She seemed pleased with the effort. Was a good night too.

My second husband is younger (7 years) and natural, he feels things and laughs so hard he cries, he was so moved when we had our son and when my middle son was crying because his dad was in ICU near death his step dad comforted him, told him it was okay to cry. My husband being in touch with his emotions for me is sexy, demonstrates incredible confidence and security with oneself, he is my best friend and he is kind and understanding towards me, and empathetic. My Step Dad is the same way, I can go to him and talk to him about anything, I think being emotionally real and available only makes a man more of a man.

LOL, I'm a "younger man" too, but only 3 years. I get some mileage out of that though.

See, I'm good with that, as I mentioned, the loss of a loved one is hard to overcome, be that to death, travel, illness or just parting ways, it can change your life. I think I mentioned when I had to deliver my Father's eulogy, I nearly didn't make it, but I dug deep for good old Dad and made sure I finished the job and could hold my head up. And if he was looking down on me at the time, he would not have been disappointed in the tears, and I would not for my son either. They come, but I find for a man, there is a time and place, and they are few and far between. Crying just does not help. Not for me.

Hard for me to see emotions as sexy, but then I don't place value in emotion, to me it's just another thing this body does.

Just a side note, My ex husband over the last years has become religious and in tune with his emotional nature, we tease him about how much he cries now ( it's really great to see) and he has apologized to me for how emotionally dead he was, he said that his soul was sick. I'll tell you, I am happy for him and pleased because his life is rich and he shows his son that to show emotions is perfectly normal. I am not saying you are emotionally dead, or giving you advice, I am just offering another perspective.

To be completely and bluntly honest, it sounds like he felt he made a mistake and does not want to make it again. I do not think women get even an idea of what they mean to a man, which is why I won't marry again. I won't love again as completely as I have with my vows - where the marriage bit comes in. More than a bit of paper. I get that impression because it seems so much easier for a woman to break that bond, of the men I know, the majority are divorced, and few deserved that saw it coming or understood it. They could not do what was done to them, and it destroys lives and changes people fundamentally. And a lot of people turn to religion when they need some help, seeing a shrink can be expensive and in some cases a bit embarrassing. The words like "soul was sick" sound like they come from a preacher, not his inner self. I may well be wrong there, but from an outside view, that is what it seems like. And he apologise to you, because it sounds like hes still has feelings for you, and wishes they could be realised.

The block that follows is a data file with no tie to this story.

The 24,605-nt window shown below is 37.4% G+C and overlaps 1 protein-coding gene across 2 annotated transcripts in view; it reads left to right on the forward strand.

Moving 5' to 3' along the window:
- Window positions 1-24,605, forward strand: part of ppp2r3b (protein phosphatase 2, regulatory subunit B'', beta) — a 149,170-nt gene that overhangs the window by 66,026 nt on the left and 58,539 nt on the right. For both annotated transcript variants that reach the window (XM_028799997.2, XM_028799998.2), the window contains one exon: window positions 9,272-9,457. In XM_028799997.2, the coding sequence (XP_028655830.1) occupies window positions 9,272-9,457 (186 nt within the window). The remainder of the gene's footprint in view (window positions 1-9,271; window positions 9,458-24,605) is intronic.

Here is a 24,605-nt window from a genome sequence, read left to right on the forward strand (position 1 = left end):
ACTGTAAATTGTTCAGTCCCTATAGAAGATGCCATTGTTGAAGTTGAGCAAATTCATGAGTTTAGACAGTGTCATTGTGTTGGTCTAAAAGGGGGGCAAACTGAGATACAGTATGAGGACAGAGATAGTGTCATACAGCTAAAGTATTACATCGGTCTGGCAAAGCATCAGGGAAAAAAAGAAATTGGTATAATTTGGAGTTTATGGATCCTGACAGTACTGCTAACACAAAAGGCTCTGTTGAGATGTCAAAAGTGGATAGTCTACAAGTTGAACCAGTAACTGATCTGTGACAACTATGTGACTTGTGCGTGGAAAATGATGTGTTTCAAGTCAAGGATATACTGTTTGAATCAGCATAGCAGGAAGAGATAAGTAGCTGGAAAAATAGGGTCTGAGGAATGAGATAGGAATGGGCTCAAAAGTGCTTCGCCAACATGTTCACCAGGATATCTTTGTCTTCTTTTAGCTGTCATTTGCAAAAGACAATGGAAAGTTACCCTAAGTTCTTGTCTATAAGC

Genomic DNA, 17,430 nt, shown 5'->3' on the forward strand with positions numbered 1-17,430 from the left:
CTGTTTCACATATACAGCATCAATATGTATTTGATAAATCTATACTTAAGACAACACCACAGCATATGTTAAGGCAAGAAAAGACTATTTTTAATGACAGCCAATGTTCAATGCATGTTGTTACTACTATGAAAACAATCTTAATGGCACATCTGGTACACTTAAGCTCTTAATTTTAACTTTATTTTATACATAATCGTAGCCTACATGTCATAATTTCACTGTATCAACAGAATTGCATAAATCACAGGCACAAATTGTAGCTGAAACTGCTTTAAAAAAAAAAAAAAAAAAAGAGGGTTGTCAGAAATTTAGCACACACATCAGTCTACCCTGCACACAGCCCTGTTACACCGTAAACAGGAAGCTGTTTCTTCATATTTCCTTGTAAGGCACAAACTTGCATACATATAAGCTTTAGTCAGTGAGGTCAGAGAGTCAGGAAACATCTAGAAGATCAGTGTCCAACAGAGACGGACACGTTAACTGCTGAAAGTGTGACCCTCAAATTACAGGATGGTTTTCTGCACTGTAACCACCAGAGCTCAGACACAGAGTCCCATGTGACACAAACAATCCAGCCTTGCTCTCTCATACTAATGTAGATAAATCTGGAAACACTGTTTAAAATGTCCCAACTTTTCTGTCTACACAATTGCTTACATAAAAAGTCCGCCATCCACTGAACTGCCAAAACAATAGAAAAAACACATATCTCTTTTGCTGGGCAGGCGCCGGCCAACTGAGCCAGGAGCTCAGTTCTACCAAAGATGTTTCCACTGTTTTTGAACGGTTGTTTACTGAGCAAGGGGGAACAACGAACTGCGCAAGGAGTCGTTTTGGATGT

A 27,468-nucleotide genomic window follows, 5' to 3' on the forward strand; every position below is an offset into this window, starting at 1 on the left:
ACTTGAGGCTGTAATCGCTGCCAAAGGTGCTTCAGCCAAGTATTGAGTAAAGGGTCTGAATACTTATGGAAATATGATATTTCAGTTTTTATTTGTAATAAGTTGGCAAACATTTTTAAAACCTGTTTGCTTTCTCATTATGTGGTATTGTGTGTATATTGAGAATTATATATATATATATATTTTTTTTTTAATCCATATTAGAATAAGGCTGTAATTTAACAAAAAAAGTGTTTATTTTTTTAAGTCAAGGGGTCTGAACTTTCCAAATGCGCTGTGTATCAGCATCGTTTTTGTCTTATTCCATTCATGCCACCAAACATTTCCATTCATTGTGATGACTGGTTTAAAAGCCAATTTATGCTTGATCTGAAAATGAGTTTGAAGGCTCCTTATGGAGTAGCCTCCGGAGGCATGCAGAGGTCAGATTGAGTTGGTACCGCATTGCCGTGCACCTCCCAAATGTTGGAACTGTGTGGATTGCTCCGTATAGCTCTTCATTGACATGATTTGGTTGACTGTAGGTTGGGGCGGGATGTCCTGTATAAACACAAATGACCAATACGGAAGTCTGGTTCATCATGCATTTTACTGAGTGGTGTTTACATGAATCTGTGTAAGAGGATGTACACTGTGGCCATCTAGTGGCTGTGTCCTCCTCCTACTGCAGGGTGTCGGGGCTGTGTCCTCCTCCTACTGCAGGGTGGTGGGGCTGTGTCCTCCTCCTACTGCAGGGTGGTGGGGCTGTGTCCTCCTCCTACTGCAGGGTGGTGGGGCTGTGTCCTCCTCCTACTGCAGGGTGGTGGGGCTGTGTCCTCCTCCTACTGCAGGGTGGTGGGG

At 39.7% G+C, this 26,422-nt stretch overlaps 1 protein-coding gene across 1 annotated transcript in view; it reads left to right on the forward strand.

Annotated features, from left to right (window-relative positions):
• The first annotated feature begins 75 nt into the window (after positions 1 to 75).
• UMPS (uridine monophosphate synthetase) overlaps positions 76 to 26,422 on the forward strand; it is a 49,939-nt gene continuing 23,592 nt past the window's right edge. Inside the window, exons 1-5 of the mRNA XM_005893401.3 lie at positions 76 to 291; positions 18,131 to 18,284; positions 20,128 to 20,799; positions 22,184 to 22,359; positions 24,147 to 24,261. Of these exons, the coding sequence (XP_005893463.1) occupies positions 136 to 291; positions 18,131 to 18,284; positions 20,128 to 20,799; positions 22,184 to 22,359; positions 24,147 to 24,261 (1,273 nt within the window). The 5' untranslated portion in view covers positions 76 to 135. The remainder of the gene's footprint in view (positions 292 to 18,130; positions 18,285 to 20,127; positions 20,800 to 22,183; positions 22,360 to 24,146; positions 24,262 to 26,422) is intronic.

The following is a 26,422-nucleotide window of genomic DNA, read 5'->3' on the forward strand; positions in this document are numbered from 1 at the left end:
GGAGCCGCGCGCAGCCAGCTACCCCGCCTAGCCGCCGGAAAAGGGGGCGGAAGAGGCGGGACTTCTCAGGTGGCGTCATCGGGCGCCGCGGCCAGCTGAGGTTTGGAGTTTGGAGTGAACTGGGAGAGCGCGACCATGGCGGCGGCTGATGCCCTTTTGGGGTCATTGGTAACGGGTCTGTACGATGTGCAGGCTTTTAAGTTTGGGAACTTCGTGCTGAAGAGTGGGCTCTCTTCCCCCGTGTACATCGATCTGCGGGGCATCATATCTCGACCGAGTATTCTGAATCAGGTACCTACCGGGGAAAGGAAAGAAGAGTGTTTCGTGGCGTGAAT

From a man's POV anyway.

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psyche101

There's a reason Aristotle placed Tragedy as the greatest form of a play (his cited work was Oedipus Rex, but most tragedies throughout history follow a similar pattern). Just about the last part of a tragedy is a place where the audience has come to a cathartic response to the whole situation. I find catharsis to be far more than just a mind exercise.

Isn't that more a tribute to the artist though? I saw this tattoo a while back, that actually stirred emotion in me, as I thought it was a powerful art piece that makes one think, and it tells a thousand stories too. I felt it was a great tribute to the artist to create such a strong piece. Is that the sort of thing you see in music and art through catharsis?